What was the thinking behind the new provision of a nursery education from 3+ at Arnold House?


The expansion was in the planning for some time with a long term wish to provide Early Years teaching at Arnold House in order to seamlessly embed our ethos and values from the start of the boys’ educational journey. The Governors agreed that integral to its success was ensuring that we were able to attain the right property within close proximity to Loudoun Road. This search came into fruition in November 2019 when we were able to acquire the

freehold ownership of 38 Marlborough Place, just a few minutes’ walk from our existing site.


Is 3+ the only point of entry into the school now or will you (like some other prep schools) introduce a 7+ intake based on merit as well? Do you have occasional places?


3+ is now our main point of entry with boys expected to remain at Arnold House until they transfer onto their senior schools at 13+. Occasional places may become available further up the school but there are no current plans to introduce a 7+ intake.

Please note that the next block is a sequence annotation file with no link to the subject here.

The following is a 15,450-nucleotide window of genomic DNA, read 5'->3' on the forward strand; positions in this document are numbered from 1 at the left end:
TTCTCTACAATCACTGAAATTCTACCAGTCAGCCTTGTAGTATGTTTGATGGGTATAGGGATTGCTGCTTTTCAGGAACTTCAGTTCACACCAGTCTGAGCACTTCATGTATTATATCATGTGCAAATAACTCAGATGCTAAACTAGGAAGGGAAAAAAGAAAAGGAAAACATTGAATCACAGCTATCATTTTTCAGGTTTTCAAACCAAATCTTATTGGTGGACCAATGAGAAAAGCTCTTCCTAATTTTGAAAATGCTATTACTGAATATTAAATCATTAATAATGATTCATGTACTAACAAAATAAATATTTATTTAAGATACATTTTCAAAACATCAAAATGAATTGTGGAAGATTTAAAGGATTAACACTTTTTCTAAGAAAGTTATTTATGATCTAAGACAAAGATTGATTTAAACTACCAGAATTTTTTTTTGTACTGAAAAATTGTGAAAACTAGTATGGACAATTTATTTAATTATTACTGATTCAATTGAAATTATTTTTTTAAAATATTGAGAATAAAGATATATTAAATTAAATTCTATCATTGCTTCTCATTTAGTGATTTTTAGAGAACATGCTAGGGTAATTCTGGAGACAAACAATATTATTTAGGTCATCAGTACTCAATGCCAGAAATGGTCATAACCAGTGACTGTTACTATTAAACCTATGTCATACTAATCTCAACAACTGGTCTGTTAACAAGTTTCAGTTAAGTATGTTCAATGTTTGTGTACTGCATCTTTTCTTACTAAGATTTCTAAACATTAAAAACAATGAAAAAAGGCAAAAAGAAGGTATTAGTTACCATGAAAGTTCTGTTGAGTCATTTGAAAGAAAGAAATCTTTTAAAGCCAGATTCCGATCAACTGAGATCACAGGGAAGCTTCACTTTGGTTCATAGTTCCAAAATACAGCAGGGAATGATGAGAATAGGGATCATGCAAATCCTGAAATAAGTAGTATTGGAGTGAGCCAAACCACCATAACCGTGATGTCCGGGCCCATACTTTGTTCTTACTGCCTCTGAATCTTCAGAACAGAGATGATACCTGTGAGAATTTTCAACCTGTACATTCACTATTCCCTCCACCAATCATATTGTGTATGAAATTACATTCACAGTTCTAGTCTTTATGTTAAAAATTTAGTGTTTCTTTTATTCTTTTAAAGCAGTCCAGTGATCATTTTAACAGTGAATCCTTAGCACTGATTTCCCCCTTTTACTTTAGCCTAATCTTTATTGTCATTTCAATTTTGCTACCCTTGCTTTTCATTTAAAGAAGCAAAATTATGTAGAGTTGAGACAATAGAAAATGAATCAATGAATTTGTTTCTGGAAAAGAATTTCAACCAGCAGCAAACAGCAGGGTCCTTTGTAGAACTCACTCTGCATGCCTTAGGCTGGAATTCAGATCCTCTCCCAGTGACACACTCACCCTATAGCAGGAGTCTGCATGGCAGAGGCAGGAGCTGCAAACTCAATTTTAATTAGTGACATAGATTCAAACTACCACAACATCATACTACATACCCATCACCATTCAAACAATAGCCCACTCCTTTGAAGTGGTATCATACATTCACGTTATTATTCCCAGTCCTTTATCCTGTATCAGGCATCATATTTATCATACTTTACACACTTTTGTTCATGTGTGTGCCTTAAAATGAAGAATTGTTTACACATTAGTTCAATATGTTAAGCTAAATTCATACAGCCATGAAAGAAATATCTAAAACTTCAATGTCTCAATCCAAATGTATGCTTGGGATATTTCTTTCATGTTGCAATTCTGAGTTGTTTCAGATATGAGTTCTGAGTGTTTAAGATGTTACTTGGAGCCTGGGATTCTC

With a two form entry point and an incredible sibling and alumni boys policy what is the average amount of pupils you will be giving places to at 3+ ?


There are 40 places available at 3+ each year. Whilst places are not guaranteed, younger siblings, whose parents remain fully committed to the ethos and values of the School are looked upon favourably, as are the sons of Arnold House old boys.


It is common knowledge that the parental interview has always been the most important factor for determining a place at Arnold House. Has this focus changed to be more centred on the child’s performance now that the entry point has changed? Could you explain the admission process?


It has always been important that our parents’ ideals about their sons’ education is aligned with the aims and ethos of Arnold House and this remains a key component to the decision making process. We do, however, meet the boys in small groups accompanied by their parents as part of the admissions process.

There are four steps to the admissions process:

  1. Boys need to be registered prior to their second birthday and parents are invited to an Open Evening at Loudoun Road in the June of the year prior to possible The evening includes a tour of the school and an opportunity meet older pupils and staff.
  2. Parents are then invited to book an appointment with the Headmaster in the Autumn Term before the year of entry for a twenty minute interview to discuss their son’s educational aspirations and answer any questions they may have. Ahead of this occasion parents are asked to complete a form about their son and his family.